Inhabitants of the Sea

“And God said, Let the waters bring forth abundantly the moving creature that hath life. . . . And God created great whales and every living creature that moveth, which the waters brought forth abundantly, after their kind. . .and God saw that it was good.

And God blessed them, saying, Be fruitful and multiply, and fill the waters in the seas.”

To and fro with gracefulness and ease swim the fish, remarkably adapted to its environment. We marvel at its perfect freedom in the lake or stream as it flits up and down with such rapidity and skill. What a transformation there is when we take this creature from its normal surroundings! How helpless and lifeless it soon becomes as it flounders pitifully on dry land, for was it not created to be in water?

We ask ourselves the question, Why does its freedom depend on its being in water? By examining the fish’s body we find the solution. Most animals are equipped with lungs which enable them to breathe air directly; not so with fish, for they must obtain their air from the water by means of gills. These comb or rake-like structures have many small fingerlike tines called filaments which are richly supplied with tiny blood vessels giving off the waste carbon dioxide into the water and removing the fresh oxygen from it. After the water enters the mouth, it flows over the gills and out of the operculum (external opening on lower side of the head). It is this constant flow of water that separates these tiny filaments; thus, the maximum surface is exposed which enables the constant exchange of oxygen and carbon dioxide — essential to life. As soon as a fish is removed from water, these filaments adhere to each other and become covered with a sticky substance, which prevents breathing. Even though the fish may be surrounded with an abundance of air, it cannot breathe.

However, there is a certain family of fish which inhabit Lake Chad in Africa, which is an exception to the rule that fish always breath by means of gills. During the dry season, much of the lake dries up leaving many of these fish stranded. Instinctively, these creatures make mud huts for themselves and live in these until once again the lake becomes its original size. During the interval when the lake has receded, the fish breathes by means of its “swim bladder” or float, which in this species of fish is connected with the outside, and functions as a lung.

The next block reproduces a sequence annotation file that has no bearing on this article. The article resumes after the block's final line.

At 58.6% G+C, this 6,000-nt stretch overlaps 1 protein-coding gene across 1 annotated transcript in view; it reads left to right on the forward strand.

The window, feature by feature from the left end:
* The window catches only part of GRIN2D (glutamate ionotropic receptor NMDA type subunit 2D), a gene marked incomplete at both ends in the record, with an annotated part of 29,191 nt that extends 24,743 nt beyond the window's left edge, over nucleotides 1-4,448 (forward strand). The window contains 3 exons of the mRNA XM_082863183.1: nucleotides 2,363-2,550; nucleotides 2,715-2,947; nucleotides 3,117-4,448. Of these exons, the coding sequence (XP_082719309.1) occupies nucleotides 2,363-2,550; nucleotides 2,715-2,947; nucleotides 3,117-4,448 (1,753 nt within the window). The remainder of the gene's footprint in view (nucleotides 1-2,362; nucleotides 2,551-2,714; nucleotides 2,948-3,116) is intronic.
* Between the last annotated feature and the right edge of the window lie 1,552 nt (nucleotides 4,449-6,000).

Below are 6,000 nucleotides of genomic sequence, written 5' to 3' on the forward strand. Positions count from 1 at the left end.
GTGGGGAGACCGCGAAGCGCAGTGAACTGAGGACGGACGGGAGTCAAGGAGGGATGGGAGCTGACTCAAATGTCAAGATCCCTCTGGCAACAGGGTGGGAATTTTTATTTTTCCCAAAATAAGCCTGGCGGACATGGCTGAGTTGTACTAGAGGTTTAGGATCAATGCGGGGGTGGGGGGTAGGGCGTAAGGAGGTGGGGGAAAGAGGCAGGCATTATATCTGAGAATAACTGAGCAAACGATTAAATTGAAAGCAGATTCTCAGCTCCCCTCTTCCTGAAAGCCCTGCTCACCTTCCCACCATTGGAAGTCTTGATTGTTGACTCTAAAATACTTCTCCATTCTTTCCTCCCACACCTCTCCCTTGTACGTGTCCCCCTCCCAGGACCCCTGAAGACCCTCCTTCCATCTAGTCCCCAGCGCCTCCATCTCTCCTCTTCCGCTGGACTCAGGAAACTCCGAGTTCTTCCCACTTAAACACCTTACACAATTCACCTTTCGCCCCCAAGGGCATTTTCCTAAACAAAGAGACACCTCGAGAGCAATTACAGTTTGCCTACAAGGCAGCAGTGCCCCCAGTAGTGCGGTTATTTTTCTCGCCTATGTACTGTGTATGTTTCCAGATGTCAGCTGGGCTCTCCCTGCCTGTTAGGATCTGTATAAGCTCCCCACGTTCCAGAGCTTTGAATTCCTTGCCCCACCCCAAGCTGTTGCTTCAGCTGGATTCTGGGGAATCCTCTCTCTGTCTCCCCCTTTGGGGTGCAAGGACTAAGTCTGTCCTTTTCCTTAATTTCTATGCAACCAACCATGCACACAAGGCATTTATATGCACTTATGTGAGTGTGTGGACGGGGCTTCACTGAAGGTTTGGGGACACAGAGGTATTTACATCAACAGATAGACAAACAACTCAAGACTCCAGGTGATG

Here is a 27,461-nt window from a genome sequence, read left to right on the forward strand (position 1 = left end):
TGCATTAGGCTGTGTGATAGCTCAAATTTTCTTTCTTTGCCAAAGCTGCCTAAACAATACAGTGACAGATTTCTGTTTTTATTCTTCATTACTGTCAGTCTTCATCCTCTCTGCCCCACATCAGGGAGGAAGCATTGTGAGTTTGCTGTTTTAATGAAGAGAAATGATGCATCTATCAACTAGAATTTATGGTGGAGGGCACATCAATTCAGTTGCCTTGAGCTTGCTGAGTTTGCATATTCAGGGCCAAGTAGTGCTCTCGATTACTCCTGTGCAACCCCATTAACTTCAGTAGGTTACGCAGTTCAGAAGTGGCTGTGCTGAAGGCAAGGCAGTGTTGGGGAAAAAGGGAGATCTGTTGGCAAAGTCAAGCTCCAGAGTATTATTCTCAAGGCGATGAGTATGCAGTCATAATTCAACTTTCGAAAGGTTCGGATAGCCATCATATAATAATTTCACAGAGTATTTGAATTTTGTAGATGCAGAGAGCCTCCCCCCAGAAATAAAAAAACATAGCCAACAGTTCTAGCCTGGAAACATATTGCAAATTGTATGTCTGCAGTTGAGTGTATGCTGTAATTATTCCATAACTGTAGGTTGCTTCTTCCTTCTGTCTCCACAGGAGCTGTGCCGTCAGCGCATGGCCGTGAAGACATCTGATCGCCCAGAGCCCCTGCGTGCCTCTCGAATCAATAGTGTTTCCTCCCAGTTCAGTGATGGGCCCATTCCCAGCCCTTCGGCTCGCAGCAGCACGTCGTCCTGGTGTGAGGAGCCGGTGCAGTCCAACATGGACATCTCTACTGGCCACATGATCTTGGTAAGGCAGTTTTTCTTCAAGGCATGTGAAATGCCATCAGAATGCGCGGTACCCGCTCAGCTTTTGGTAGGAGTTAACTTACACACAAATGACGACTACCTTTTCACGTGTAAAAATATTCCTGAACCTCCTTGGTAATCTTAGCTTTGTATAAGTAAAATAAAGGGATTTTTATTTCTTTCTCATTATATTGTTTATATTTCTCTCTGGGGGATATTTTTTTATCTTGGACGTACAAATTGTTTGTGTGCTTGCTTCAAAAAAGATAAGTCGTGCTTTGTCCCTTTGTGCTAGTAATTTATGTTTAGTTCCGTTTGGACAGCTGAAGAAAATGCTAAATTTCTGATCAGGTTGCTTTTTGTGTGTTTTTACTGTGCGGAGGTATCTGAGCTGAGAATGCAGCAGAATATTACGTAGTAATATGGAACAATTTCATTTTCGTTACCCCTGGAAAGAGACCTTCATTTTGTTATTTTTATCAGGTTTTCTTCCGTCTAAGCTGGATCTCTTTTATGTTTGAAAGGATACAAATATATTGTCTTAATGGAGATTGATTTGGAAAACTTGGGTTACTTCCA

The fish possesses the external sense organs, namely: nostrils, eyes, and the lateral line. The two nostrils of the fish are peculiar in that they are U shaped tubes, each having two external openings. Although they are not useful for breathing, they are essential in distinguishing various odors in the water as the water passes thru these tubes. Just posterior to the eye and on each side of the body, one finds a darkened lateral line extending to the tail. This makes it possible for the fish to register changes in pressure and other movements in the water. Therefore, although the fish lacks ears, the lateral line functions as an auditory organ.

Another feature which adapts the fish to water is the swim bladder or float. Within the body cavity attached to the. backbone is this thin-walled, air-filled, balloon-like structure. By means of it the fish can voluntarily elevate or lower itself in that water, regulated by the amount of air expelled from it, thus functioning as a ballast tank in a submarine.

If we were to do some deep-sea diving, we would discover a host of interesting and unusual forms which inhabit the watery depths and ocean bottoms. It is rather astonishing how animals can continue to exist in an abode of utter darkness, for no sunlight can penetrate to such a depth. The factor of extreme pressure exerted on their bodies makes it remarkable that life can go on. Often there is no plant life available. Then, too, we would find that, some of these species of fish are seemingly handicapped by blindness, and those having eyes are thought to see by means of phosphorescent light cast from the bodies of many of these animals. Examination has proved that certain fluids within the tissues of the fish make it possible for them to resist the pressure forced upon them. They possess sensitive organs of touch and their jaw and teeth are larger to offset the fact of their blindness in capturing food.

There are many other interesting facts about these “inhabitants of the sea,” which may be discussed in another issue.